Feb. 17 (Bloomberg) — German Finance Minister Peer Steinbrueck said euro-region countries may be forced to bail out cash-strapped members of the 16-nation bloc, going further than his counterparts in saying euro states can’t be allowed to fail.
“Some countries are slowly getting into difficulties with their payments,” Steinbrueck said late yesterday in a speech in Dusseldorf. “The euro-region treaties don’t foresee any help for insolvent countries, but in reality the other states would have to rescue those running into difficulty.”
Steinbrueck’s comments underscore mounting investor concerns as European nations pile on debt to bail out banks and counter the deepest recession since World War II. The EU governing treaty says member states aren’t liable for other members’ obligations.
While declining to identify countries facing problems, the German finance chief said Ireland, which has a widening budget deficit, is in a “very difficult situation.” The comment came in response to a question from the audience. Ireland’s debt- rating outlook was cut by Moody’s Investors Service Jan. 30.
The European Commission predicts budget shortfalls this year of 11 percent of gross domestic product in Ireland, 3.7 percent in Greece, 6.2 percent in Spain and 3.8 percent in Italy, compared with 2.9 percent in Germany. The EU ceiling is 3 percent.
The euro fell below $1.26 for the first time since early December. The difference in yield, or spread, between 10-year Irish and German bonds widened nine basis points to 257 basis points today. It widened by almost six times since the middle of last year as investors demanded higher premiums to hold Irish debt.
The Irish government is committed to restoring sustainability to public finances by 2013, the Dublin-based finance ministry said today in an e-mailed statement. At 41 percent of gross domestic product, the country’s debt is below the EU average of 60 percent, it said.
EU rules don’t “really constrain the ability of euro area countries to support one another during a period of exceptional stress,” David Mackie, chief European economist at JPMorgan Chase & Co. in London, said in a research note. “It’s hard to imagine that the region as a whole wouldn’t come up with a package of measures to support the individual economy.”
Governments including Germany’s may call in help from international organizations first before committing funds and pushing their own budgets deeper into the red to help others.
The German government, presiding over Europe’s biggest economy, is “very unlikely” to provide help to troubled euro- region members by selling bonds jointly, Juergen Michels, an economist at Citigroup Inc. in London, said in an interview, adding that it would be a “very expensive solution.”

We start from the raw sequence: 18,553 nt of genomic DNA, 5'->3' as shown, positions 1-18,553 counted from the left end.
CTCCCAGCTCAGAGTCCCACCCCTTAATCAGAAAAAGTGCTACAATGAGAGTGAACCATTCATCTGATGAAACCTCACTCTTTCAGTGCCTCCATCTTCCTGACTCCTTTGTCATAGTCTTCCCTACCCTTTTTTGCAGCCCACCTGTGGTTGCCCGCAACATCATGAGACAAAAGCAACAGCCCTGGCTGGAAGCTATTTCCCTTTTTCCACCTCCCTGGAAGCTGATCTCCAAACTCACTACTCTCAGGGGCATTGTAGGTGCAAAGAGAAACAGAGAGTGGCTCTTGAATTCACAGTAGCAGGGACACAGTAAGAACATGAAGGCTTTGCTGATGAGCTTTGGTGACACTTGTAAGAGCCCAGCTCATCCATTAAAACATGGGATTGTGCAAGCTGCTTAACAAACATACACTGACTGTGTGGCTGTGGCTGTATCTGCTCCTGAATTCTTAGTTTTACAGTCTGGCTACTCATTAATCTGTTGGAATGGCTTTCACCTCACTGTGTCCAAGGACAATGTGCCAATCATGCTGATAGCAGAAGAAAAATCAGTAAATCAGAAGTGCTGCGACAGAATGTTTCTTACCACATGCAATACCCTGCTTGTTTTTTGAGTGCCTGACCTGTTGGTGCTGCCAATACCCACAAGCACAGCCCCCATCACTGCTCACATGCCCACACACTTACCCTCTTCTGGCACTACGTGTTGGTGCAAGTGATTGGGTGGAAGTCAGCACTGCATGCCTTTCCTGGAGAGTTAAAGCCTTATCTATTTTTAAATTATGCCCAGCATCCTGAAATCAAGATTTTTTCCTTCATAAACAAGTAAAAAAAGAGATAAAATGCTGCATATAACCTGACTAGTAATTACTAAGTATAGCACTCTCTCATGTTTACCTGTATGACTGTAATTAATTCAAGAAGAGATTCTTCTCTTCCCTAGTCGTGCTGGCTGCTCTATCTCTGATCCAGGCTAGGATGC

“The most likely option is that the European Investment Bank or some other multinational organization will start supporting these countries by buying government bonds or by providing direct support,” Michels said. “That would help narrow spreads and reduce refinancing costs.”
Investors should keep buying bonds of European governments that have “more flexibility in funding requirements in the short term,” Barclays Plc analysts said today.
It’s better to be “adding positions here rather than in the periphery, where any renewed funding concerns may weigh more heavily,” Huw Worthington, a fixed-income strategist at Barclays Capital in London, wrote in a research note.
The chance of Ireland defaulting on its debts is “remote,” Moody’s Investors Service analyst Dietmar Hornung said today in a telephone interview. “Our rating and outlook on Ireland remain appropriate” and “Ireland remains a creditworthy issuer.”
Widening yield spreads are “worrying developments,” Luxembourg Finance Minister Jean-Claude Juncker, who represents the countries sharing the euro at international meetings, said at a Group of Seven gathering in Rome on Feb. 14, according to an unpublished prepared “speaking note.”
Michels said the EU can help governments that are finding it hard to sell their bonds without violating the bloc’s “no bail-out” clause. Any insolvency of a euro region country would be “fraught with significant costs” for the EU as a whole.
To contact the reporters on this story: Rainer Buergin in Berlin at firstname.lastname@example.org; Holger Elfes in Dusseldorf at email@example.com
Last Updated: February 17, 2009 11:12 EST
By Rainer Buergin and Holger Elfes